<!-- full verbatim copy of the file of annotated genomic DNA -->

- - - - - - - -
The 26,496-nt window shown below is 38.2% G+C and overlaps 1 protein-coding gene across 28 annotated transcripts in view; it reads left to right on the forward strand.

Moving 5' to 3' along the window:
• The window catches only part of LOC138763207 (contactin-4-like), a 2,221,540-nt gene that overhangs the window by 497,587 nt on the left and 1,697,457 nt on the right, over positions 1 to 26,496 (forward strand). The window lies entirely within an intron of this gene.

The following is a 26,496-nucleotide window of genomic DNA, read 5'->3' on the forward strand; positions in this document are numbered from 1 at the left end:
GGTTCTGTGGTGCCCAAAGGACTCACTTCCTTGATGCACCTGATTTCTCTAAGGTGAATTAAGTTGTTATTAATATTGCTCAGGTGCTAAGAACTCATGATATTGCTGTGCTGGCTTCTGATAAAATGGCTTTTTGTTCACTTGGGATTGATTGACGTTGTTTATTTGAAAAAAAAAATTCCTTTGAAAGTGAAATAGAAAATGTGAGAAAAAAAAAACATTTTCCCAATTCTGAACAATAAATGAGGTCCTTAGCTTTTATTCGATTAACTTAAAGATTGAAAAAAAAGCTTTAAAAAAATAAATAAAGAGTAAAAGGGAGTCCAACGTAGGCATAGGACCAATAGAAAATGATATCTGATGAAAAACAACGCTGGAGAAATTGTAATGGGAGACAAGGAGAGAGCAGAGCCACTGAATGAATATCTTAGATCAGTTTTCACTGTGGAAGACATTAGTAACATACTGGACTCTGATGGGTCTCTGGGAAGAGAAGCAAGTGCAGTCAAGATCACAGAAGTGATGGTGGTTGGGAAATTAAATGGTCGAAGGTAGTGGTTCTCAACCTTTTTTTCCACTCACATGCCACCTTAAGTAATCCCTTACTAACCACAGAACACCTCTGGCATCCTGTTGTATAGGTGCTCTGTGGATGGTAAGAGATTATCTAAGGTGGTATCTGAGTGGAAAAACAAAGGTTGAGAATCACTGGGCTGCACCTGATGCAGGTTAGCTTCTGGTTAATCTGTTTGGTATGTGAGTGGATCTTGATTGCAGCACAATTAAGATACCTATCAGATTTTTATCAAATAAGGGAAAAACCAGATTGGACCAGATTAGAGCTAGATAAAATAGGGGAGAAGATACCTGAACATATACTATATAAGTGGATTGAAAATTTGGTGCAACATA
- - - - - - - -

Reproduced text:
The 26,496-nt window shown below is 38.2% G+C and overlaps 1 protein-coding gene across 28 annotated transcripts in view; it reads left to right on the forward strand.

Moving 5' to 3' along the window:
• The window catches only part of LOC138763207 (contactin-4-like), a 2,221,540-nt gene that overhangs the window by 497,587 nt on the left and 1,697,457 nt on the right, over positions 1 to 26,496 (forward strand). The window lies entirely within an intron of this gene.

The following is a 26,496-nucleotide window of genomic DNA, read 5'->3' on the forward strand; positions in this document are numbered from 1 at the left end:
GGTTCTGTGGTGCCCAAAGGACTCACTTCCTTGATGCACCTGATTTCTCTAAGGTGAATTAAGTTGTTATTAATATTGCTCAGGTGCTAAGAACTCATGATATTGCTGTGCTGGCTTCTGATAAAATGGCTTTTTGTTCACTTGGGATTGATTGACGTTGTTTATTTGAAAAAAAAAATTCCTTTGAAAGTGAAATAGAAAATGTGAGAAAAAAAAAACATTTTCCCAATTCTGAACAATAAATGAGGTCCTTAGCTTTTATTCGATTAACTTAAAGATTGAAAAAAAAGCTTTAAAAAAATAAATAAAGAGTAAAAGGGAGTCCAACGTAGGCATAGGACCAATAGAAAATGATATCTGATGAAAAACAACGCTGGAGAAATTGTAATGGGAGACAAGGAGAGAGCAGAGCCACTGAATGAATATCTTAGATCAGTTTTCACTGTGGAAGACATTAGTAACATACTGGACTCTGATGGGTCTCTGGGAAGAGAAGCAAGTGCAGTCAAGATCACAGAAGTGATGGTGGTTGGGAAATTAAATGGTCGAAGGTAGTGGTTCTCAACCTTTTTTTCCACTCACATGCCACCTTAAGTAATCCCTTACTAACCACAGAACACCTCTGGCATCCTGTTGTATAGGTGCTCTGTGGATGGTAAGAGATTATCTAAGGTGGTATCTGAGTGGAAAAACAAAGGTTGAGAATCACTGGGCTGCACCTGATGCAGGTTAGCTTCTGGTTAATCTGTTTGGTATGTGAGTGGATCTTGATTGCAGCACAATTAAGATACCTATCAGATTTTTATCAAATAAGGGAAAAACCAGATTGGACCAGATTAGAGCTAGATAAAATAGGGGAGAAGATACCTGAACATATACTATATAAGTGGATTGAAAATTTGGTGCAACATA